Sara Arrhenius notes that this exhibition and symposium could be of great interest to visitors from the Baltic States: “One reason is, of course, the unique possibility to see works by Alina Szapocznikow and to hear Anda Rottenbergs talk about her practice. Then the symposium, in general, will evoke questions around the use and misuse of history in Europe, which is relevant for everyone..”
One definitely shouldn't miss how artist Cecilia Edefalk will allow the ghosts of history to appear in a series of paintings that embrace their history: there will be studies and documentation on the places where they have previously been spotted. In addition, Edelfalk's fans will be especially happy about the fact that her famous video work with August Strindberg (the “father” of modern Swedish literature, playwright, novelist, essayist and painter) – a 4 year-long interview – will be played as an audio piece in the Strindberg Museum.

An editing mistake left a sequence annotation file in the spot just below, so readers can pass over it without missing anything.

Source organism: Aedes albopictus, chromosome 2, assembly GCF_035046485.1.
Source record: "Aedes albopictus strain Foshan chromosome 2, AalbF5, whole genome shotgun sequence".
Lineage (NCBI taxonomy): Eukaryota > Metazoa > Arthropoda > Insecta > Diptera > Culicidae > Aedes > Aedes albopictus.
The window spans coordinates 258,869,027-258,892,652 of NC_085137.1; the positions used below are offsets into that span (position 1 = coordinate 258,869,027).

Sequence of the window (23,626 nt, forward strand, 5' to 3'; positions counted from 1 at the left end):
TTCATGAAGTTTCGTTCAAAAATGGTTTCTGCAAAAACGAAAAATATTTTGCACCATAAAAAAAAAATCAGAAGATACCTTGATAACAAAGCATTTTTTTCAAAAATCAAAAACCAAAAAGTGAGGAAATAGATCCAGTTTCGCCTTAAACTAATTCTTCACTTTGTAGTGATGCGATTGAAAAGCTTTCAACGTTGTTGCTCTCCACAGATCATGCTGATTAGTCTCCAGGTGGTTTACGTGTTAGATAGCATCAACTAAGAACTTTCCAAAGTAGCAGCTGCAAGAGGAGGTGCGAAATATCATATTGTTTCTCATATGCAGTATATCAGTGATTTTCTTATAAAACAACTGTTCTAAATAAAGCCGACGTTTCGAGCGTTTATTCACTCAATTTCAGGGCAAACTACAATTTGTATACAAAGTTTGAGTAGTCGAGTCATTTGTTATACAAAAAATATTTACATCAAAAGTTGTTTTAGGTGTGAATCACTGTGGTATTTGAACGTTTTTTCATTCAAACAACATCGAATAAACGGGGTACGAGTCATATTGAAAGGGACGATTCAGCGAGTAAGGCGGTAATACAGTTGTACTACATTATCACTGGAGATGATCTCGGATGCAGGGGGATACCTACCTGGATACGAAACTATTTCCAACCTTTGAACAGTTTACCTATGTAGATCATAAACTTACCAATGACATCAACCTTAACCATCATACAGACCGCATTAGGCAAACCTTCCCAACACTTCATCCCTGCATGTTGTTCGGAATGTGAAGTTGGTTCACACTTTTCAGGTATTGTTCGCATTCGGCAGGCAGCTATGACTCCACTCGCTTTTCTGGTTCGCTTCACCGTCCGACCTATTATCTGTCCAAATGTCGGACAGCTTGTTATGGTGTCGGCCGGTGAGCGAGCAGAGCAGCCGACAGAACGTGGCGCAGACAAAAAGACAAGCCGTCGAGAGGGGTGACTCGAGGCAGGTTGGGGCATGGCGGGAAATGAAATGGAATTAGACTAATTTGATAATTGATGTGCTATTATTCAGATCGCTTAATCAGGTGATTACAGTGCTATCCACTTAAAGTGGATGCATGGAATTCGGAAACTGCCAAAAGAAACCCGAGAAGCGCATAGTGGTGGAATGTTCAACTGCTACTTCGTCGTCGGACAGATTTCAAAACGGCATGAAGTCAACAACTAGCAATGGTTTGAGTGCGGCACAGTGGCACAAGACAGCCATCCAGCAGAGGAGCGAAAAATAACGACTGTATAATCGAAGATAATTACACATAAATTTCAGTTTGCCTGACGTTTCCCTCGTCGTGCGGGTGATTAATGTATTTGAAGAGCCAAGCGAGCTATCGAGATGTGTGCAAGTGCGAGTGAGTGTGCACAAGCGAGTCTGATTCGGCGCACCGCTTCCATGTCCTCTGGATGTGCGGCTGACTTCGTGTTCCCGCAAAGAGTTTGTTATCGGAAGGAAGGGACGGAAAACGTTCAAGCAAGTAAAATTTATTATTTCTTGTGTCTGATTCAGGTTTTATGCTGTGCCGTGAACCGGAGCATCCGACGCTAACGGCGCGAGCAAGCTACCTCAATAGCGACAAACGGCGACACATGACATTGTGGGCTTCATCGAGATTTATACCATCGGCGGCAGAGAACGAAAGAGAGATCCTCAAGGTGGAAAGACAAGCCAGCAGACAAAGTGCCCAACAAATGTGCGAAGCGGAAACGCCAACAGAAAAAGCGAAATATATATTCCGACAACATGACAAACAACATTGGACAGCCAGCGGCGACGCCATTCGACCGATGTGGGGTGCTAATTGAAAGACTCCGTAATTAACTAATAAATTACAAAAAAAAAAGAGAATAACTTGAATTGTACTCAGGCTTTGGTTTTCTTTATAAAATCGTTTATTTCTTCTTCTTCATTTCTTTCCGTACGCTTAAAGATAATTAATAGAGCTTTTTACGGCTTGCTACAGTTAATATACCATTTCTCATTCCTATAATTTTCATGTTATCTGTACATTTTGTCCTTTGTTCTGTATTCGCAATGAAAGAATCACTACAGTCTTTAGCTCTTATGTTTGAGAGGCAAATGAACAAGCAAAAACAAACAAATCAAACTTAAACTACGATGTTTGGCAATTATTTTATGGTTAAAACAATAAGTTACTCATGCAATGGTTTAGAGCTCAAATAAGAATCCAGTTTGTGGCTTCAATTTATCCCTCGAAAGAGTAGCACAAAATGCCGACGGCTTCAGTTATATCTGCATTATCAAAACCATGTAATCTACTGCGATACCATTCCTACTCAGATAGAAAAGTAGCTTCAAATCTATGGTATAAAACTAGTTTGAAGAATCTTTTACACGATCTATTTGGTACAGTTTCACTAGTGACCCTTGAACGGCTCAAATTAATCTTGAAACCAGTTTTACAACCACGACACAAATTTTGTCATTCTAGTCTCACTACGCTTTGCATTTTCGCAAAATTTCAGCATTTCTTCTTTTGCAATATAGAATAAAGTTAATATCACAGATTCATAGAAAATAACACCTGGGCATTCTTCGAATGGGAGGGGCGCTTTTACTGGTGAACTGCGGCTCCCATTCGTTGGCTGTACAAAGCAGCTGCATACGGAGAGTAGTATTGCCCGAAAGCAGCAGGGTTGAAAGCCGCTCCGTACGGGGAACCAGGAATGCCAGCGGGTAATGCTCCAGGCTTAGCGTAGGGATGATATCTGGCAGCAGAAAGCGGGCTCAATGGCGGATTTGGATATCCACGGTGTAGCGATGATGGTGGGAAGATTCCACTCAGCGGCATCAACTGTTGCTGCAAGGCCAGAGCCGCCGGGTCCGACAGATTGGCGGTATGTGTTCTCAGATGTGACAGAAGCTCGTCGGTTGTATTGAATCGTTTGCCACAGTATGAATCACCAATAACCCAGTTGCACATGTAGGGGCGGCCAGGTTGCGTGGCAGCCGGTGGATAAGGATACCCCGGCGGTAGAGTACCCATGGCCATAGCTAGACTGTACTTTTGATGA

Alina Szapocznikow's sculptures and drawings will speak of the body's painful memories. Her exhibition will be manifold: it will be reminiscent of the memory of artistic practice, materials from private archives will be on display, and there will be films of her working in her studio and photographs of works that no longer exist, as well as documentation of her historic exhibitions, such as one that took place at the Lund Art Gallery in 1977.
Hans Rosentröm's audio piece will take the listener from Vasa Park to the Jewish Museum and Stockholm's Public Library. He will create associations with the role that location has had through ancient times in the memory of art, while also starting discussions on memory technologies in our digital age. In the Observatory Museum, Ann Böttcher will present a graphical world view from the viewpoint of her detailed drawings, while in the Music and Theater Library, Tarek Atoui will create a musical work from the electronic music studio archive.